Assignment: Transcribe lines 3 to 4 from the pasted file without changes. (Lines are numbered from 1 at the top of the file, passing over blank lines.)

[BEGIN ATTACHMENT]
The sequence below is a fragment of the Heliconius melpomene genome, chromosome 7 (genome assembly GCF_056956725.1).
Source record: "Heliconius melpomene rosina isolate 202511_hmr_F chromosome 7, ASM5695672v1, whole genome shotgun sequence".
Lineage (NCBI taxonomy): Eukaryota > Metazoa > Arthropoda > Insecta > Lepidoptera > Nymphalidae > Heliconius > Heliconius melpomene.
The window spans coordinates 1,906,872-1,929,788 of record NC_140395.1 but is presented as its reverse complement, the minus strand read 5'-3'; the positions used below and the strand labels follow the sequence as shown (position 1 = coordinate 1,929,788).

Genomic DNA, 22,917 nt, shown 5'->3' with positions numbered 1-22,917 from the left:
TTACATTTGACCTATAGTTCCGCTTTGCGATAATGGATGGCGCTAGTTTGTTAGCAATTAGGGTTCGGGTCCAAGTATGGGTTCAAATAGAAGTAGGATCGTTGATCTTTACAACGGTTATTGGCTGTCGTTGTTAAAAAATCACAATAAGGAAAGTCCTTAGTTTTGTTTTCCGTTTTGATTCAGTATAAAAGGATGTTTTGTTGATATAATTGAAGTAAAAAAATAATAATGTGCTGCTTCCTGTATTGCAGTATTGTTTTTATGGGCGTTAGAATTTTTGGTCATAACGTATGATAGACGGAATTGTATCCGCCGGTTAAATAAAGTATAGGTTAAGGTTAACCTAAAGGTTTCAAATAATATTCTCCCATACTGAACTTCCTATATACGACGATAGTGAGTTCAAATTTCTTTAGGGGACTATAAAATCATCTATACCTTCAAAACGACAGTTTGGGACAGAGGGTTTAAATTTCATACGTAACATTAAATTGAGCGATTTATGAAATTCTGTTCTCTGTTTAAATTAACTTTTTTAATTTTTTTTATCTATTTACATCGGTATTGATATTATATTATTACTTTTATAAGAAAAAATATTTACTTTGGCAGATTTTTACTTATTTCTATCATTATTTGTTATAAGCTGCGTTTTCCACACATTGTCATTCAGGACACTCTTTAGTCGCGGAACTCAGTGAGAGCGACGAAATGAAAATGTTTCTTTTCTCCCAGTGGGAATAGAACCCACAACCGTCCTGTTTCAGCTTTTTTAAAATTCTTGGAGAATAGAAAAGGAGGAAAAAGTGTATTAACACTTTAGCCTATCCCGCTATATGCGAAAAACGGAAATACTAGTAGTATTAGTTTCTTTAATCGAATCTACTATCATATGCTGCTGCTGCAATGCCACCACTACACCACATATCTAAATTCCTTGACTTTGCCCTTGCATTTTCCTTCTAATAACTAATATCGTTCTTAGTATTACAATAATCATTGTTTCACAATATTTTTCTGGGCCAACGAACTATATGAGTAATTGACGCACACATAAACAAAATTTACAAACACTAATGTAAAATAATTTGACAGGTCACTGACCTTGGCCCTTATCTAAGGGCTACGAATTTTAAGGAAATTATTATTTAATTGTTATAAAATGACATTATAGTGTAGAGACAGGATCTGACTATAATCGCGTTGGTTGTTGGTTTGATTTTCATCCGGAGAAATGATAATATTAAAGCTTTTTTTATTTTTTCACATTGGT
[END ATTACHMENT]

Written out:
Lineage (NCBI taxonomy): Eukaryota > Metazoa > Arthropoda > Insecta > Lepidoptera > Nymphalidae > Heliconius > Heliconius melpomene.
The window spans coordinates 1,906,872-1,929,788 of record NC_140395.1 but is presented as its reverse complement, the minus strand read 5'-3'; the positions used below and the strand labels follow the sequence as shown (position 1 = coordinate 1,929,788).